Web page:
Nabeno M, Akahoshi F, Kishida H, Miyaguchi I, Tanaka Y, Ishii S, et al. A comparative study of the binding modes of recently launched dipeptidyl peptidase IV inhibitors in the active site. Biochem Biophy Res Communications 2013;434(2):191-6.

Sharma SK, Panneerselvam A, Singh KP, Parmar G, Gadge P, Swami O.C. Teneligliptin in management of type 2 diabetes mellitus. Diabetes, Metabolic Syndrome and Obesity: Targets Therap. 2016;9:251-60.

Erin E, Mulvihill, Daniel J. Drucker. Pharmacology, Physiology, and Mechanisms of Action of Dipeptidyl Peptidase-4 Inhibitors. Endocrine Rev. 2014;35:992-1019.

Staahl C, Drewes AM. Experimental Human Pain Models: A Review of Standardised Methods for Preclinical Testing of Analgesics. Basic Clin Pharmacol Toxicol. 2004;95:97-111.

Reddy KSK, Naidu MUR, Rani PU, Rao TRK. Human experimental pain models: A review of standardized methods in drug development. J Res Med Sci. 2012;17:587-95.

Usharani P, Nalini P, Manjunath N, Reddy S. Evaluation of the analgesic activity of standardized aqueous extract of Withania somnifera in healthy human volunteers using Hot Air Pain Model. Res J Life Sci. 2013;1:1-6.

Renate VG, Diane MG, Daniel VR, Diamant M. Extra‐pancreatic effects of incretin‐based therapies: potential benefit for cardiovascular‐risk management in type 2 diabetes. Diabetes Obesity Metabol. 2013;15(7):593-606.

Kamble M, Gupta R, Rehan HS, Gupta LK. Neurobehavioral effects of liraglutide and sitagliptin in experimental models. Euro J Pharmacol. 2016.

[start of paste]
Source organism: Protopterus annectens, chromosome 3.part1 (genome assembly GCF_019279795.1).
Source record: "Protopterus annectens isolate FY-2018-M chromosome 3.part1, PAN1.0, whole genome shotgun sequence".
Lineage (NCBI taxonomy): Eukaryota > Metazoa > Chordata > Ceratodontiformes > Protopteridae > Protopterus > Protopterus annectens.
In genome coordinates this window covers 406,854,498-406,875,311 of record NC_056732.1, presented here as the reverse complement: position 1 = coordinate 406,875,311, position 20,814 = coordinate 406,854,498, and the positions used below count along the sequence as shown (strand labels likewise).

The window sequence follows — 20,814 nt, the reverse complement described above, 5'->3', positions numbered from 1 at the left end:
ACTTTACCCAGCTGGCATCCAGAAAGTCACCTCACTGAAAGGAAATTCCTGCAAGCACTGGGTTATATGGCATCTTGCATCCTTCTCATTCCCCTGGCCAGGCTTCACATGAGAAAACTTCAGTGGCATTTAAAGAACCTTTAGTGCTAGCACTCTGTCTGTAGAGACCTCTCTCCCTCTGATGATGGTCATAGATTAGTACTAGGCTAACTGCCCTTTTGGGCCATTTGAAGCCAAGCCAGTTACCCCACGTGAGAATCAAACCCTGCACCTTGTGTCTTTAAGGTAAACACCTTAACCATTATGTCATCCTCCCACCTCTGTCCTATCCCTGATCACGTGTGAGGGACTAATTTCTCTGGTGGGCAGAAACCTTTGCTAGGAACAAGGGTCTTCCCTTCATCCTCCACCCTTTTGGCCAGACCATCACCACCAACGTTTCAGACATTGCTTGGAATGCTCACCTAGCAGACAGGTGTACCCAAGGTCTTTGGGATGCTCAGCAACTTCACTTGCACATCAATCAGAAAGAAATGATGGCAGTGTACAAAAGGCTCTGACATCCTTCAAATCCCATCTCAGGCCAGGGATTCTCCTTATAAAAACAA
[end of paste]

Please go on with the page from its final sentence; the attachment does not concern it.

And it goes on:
Byrne FM, Cheetham S, Vickers S, and Chapman V. Characterisation of Pain Responses in the High Fat Diet/Streptozotocin Model of Diabetes and the Analgesic Effects of Antidiabetic Treatments. J Diabetes Res. 2015;1-13.

Sharmaa AK, Sharmaa A, Kumaria R, Kishorea K, Sharmaa D, Srinivasan BP, et al. Sitagliptin, sitagliptin and metformin, or sitagliptin and amitriptyline attenuate streptozotocin-nicotinamide induced diabetic neuropathy in rats. J Biomed Res 2012;26(3):200-10.

Davidson EP, Coppey LJ, Dake B, and Yorek MA. Treatment of Streptozotocin-Induced Diabetic Rats with Alogliptin: Effect on Vascular and Neural Complications. Exp Diabetes Res. 2011: 1- 7.

Király K, Kozsurek M, Lukácsi E, Barta B, Alpár A, Balázsa T, et al. Glial cell type-specific changes in spinal dipeptidyl peptidase 4 expression and effects of its inhibitors in inflammatory and neuropathic pain. Sci Reports. 2018;8:3490.

Balogha M, Vargaa BK, Karádia DA, Ribaa P, Puskárb Z, Kozsurekb M, et al. Similarity and dissimilarity in antinociceptive effects of dipeptidyl-peptidase 4 inhibitors, Diprotin A and vildagliptin in rat inflammatory pain models following spinal administration. Brain Res Bulletin. 2019;147:78-85.

Kumar CU, Pokuri VK, Pingali U. Evaluation of the Analgesic Activity of Standardized Aqueous Extract of Terminalia chebula in Healthy Human Participants Using Hot Air Pain Model. J Clin Diagnostic Res. 2015;9(5):1-4.

Prabhavathi K, Chandra USJ, Soanker R, Rani PU. A randomized, double blind, placebo controlled, cross over study to evaluate the analgesic activity of Boswellia serrata in healthy volunteers using mechanical pain model. Indian J Pharmacol. 2014;46(5):475.

Nalini P, Manjunath NK, Reddy KSK, Usharani P. Evaluation of the analgesic activity of standardized aqueous extract of Withania somnifera in healthy human volunteers using hot air pain model. Res J Life Sci. 2013;1(2):1-6.

Reddy KSK, Naidu MUR, Usha RP, Rao TRK. A simple thermal pain model for the evaluation of analgesic activity in healthy subjects. J Anaesth Clin Pharmacol. 2012;28:214-20.